Daisaku Ikeda Quote

Strength is Happiness. Strength is itself victory. In weakness and cowardice there is no happiness. When you wage a struggle, you might win or you might lose. But regardless of the short-term outcome, the very fact of your continuing to struggle is proof of your victory as a human being.

Daisaku Ikeda

Strength is Happiness. Strength is itself victory. In weakness and cowardice there is no happiness. When you wage a struggle, you might win or you might lose. But regardless of the short-term outcome, the very fact of your continuing to struggle is proof of your victory as a human being.

Tags: buddhism

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About Daisaku Ikeda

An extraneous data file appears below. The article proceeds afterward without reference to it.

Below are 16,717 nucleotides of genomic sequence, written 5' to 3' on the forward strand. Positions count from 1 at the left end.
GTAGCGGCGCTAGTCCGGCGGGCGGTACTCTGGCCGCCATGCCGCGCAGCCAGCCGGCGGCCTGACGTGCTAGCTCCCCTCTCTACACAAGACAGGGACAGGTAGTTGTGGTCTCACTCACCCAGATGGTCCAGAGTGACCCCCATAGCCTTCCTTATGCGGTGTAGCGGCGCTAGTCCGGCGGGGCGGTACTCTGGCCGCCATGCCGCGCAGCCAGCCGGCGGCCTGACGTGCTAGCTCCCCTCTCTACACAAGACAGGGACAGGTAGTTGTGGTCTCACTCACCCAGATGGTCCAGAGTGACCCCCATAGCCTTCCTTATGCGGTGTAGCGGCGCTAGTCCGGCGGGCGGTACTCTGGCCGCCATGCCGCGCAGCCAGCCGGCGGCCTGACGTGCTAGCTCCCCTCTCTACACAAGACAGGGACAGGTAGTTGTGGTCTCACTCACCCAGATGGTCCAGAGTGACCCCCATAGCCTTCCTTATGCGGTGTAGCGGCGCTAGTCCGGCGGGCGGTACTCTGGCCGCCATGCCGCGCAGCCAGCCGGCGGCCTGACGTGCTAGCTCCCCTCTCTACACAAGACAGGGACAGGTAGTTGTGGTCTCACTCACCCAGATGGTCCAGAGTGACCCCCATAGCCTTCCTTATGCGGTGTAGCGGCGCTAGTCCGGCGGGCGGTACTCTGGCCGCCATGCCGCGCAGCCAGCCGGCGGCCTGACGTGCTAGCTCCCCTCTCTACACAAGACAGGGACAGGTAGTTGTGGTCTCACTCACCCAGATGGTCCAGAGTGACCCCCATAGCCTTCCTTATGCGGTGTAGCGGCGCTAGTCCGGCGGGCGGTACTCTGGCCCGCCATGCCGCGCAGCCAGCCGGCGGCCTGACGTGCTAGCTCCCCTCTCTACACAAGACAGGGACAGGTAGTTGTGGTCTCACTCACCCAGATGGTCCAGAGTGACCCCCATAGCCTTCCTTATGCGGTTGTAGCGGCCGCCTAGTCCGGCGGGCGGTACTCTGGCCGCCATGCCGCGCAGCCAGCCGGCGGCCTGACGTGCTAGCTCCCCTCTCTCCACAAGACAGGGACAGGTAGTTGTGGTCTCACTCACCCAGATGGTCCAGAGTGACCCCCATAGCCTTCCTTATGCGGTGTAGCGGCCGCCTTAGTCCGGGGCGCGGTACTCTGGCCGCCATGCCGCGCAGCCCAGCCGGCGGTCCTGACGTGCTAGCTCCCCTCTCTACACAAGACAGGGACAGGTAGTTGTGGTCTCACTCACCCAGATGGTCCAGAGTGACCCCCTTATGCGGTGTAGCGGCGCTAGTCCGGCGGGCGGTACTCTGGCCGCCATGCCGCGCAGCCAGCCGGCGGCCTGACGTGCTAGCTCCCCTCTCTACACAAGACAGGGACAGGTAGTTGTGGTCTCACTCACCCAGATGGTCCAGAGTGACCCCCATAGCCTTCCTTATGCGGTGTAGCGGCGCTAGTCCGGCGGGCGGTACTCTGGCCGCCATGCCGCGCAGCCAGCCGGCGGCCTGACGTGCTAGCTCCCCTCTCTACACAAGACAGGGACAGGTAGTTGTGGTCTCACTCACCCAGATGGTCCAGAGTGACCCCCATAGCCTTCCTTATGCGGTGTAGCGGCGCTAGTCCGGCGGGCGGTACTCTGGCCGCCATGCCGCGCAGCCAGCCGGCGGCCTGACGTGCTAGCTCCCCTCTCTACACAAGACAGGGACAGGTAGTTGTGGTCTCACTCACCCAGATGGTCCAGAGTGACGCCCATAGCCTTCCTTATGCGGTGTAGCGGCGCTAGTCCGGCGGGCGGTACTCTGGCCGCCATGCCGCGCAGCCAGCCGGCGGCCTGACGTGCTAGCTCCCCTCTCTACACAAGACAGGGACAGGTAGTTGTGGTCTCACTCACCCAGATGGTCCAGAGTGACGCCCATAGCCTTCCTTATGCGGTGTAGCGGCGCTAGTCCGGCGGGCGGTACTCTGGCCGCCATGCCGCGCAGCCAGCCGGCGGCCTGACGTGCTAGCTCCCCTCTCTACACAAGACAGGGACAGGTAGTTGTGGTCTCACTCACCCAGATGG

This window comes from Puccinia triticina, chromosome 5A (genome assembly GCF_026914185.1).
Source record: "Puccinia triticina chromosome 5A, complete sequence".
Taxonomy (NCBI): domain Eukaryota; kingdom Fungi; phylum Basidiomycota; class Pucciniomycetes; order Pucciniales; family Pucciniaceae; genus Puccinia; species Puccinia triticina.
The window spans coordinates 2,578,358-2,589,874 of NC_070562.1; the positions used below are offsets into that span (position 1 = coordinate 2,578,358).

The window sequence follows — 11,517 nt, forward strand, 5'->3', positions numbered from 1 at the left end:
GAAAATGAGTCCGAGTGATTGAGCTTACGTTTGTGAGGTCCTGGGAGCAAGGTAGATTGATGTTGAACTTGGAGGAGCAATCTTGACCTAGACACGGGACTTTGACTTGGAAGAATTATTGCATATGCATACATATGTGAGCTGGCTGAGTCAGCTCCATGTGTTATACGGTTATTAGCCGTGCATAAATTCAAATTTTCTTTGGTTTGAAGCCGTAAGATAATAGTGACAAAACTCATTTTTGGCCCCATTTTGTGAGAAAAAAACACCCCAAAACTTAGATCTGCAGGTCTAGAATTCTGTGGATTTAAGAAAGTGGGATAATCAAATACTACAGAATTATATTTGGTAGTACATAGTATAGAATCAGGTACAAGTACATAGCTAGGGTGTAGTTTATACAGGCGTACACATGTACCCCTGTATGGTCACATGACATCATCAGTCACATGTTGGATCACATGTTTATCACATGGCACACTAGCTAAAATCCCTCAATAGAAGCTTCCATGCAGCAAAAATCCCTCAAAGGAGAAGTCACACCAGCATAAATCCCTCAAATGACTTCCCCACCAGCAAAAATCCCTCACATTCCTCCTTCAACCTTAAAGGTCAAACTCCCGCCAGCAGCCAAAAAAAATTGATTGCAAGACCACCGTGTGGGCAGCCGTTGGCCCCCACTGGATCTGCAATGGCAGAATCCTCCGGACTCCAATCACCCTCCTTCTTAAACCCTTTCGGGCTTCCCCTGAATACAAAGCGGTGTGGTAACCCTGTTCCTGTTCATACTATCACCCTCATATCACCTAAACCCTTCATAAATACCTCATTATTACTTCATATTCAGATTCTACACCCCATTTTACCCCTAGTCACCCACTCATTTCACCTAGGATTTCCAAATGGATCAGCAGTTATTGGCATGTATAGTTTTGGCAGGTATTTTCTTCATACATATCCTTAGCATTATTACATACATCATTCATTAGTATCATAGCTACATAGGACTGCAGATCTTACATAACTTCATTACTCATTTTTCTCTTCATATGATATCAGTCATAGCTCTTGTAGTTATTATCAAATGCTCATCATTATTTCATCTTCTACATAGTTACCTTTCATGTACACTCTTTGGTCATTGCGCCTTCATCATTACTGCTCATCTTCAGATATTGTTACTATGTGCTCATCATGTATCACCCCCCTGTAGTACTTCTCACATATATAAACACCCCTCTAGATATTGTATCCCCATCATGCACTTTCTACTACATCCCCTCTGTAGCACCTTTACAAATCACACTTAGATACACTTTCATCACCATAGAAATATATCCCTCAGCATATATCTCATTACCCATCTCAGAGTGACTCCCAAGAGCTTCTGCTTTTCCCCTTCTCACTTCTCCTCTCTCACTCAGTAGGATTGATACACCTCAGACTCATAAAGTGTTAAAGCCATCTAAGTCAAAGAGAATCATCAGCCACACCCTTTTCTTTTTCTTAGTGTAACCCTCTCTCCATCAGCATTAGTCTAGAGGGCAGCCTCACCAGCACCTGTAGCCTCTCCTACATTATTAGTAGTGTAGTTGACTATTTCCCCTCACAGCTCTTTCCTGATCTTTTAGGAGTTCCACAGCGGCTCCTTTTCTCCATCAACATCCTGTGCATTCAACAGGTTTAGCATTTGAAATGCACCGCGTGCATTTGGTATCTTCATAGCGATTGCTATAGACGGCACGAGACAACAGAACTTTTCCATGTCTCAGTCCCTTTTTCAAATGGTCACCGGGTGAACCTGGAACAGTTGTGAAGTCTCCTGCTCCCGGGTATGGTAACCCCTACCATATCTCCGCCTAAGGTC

Daisaku Ikeda (池田 大作, Ikeda Daisaku, 2 January 1928 – 15 November 2023) was a Japanese Buddhist leader, author, and nuclear disarmament advocate. He served as the third president and then honorary president of the Soka Gakkai, the largest of Japan's new religious movements.: 5 Ikeda is the founding president of the Soka Gakkai International (SGI), which claims to have approximately 12 million practitioners in 192 countries and territories, more than 1.5 million of whom reside outside of Japan as of 2012.Ikeda was born in Tokyo, Japan, in 1928, to a family of seaweed farmers. He survived the devastation of World War II as a teenager, which he said left an indelible mark on his life and fueled his quest to solve the fundamental causes of human conflict. At age 19, Ikeda began practicing Nichiren Buddhism and joined a youth group of the Soka Gakkai, which led to his lifelong work with Soka Gakkai International and founding dozens of institutions dedicated to fostering peace, culture and education.: 12  12  : 3 : 43 : 147 : 149 In the 1960s, Ikeda worked to reopen China–Japan relations and also to establish the Soka education network of schools from kindergartens through university levels, while beginning to write what would become his multi-volume historical novel, The Human Revolution, about the Soka Gakkai's development during his mentor Josei Toda's tenure. In 1975, he became founding president of the Soka Gakkai International, and throughout the 1970s initiated a series of citizen diplomacy efforts through international educational and cultural exchanges for peace. Since the 1980s, he frequently called for nuclear disarmament.: 12–13, 26, 167